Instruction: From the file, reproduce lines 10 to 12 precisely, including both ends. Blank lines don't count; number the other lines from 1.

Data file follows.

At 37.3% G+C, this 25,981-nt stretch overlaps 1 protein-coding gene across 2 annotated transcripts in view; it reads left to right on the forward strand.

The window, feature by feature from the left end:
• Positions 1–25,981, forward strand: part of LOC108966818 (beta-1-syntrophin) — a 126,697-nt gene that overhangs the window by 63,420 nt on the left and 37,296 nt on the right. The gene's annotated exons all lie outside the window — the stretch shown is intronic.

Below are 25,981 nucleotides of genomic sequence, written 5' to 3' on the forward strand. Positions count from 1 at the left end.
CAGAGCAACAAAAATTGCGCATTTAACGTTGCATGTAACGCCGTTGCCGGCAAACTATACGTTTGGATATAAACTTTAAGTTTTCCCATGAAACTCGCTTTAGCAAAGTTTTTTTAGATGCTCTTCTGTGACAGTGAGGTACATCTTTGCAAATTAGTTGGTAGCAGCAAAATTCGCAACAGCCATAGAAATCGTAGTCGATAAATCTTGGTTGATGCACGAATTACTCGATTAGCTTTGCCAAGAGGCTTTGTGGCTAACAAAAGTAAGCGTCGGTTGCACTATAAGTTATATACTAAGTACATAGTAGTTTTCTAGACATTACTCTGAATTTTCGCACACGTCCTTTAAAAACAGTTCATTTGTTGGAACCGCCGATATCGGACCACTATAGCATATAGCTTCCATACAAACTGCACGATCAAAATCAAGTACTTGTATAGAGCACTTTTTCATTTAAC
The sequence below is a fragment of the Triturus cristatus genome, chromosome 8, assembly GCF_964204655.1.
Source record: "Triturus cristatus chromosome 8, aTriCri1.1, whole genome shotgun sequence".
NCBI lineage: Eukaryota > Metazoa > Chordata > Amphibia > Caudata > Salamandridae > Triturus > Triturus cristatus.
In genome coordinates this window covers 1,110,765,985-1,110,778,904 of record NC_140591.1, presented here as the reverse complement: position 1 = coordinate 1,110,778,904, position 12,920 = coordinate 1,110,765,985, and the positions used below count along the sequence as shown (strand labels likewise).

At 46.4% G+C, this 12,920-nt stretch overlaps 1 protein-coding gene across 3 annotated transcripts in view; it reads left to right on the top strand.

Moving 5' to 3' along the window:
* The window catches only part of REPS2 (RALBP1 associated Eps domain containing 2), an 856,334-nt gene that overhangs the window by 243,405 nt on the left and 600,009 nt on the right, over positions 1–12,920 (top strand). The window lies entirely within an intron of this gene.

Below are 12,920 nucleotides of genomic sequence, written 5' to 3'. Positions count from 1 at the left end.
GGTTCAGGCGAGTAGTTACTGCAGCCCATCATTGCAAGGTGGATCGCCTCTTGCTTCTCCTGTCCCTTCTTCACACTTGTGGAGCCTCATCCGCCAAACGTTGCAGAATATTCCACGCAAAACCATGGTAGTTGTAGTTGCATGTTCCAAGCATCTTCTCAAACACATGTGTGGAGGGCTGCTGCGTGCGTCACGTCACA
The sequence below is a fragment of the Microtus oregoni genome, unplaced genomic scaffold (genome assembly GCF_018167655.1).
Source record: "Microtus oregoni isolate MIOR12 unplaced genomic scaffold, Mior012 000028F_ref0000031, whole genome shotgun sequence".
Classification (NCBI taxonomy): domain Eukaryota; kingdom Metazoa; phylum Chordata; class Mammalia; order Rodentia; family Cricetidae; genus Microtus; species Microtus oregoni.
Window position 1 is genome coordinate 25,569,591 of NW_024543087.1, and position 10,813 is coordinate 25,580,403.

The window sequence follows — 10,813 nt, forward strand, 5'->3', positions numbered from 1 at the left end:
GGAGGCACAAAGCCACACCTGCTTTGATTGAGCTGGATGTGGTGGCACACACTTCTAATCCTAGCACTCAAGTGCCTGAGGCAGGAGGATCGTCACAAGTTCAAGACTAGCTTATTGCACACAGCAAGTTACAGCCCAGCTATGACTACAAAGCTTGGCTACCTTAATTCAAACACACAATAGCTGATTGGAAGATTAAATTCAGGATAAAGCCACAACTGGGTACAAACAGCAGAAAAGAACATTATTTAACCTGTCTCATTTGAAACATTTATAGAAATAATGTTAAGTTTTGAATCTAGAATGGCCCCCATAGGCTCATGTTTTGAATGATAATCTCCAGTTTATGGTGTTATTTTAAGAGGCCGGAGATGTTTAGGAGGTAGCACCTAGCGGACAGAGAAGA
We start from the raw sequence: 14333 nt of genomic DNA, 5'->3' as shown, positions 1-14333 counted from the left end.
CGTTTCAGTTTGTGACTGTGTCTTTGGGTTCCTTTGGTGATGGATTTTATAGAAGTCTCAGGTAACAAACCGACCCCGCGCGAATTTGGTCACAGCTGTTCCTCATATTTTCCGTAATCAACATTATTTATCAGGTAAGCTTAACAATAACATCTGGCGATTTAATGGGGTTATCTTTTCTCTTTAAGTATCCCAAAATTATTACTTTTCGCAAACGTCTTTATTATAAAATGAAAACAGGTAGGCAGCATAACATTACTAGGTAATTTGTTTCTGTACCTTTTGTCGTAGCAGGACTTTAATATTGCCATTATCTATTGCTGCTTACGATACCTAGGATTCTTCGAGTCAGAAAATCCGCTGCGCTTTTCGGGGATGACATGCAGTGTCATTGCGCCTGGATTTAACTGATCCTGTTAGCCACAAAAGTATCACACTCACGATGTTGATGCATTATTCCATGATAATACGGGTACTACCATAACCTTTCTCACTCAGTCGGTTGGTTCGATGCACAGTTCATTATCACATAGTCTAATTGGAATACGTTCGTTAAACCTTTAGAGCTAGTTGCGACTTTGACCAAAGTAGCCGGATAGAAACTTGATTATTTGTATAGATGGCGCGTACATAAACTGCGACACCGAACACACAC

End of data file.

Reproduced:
At 46.4% G+C, this 12,920-nt stretch overlaps 1 protein-coding gene across 3 annotated transcripts in view; it reads left to right on the top strand.

Moving 5' to 3' along the window:
* The window catches only part of REPS2 (RALBP1 associated Eps domain containing 2), an 856,334-nt gene that overhangs the window by 243,405 nt on the left and 600,009 nt on the right, over positions 1–12,920 (top strand). The window lies entirely within an intron of this gene.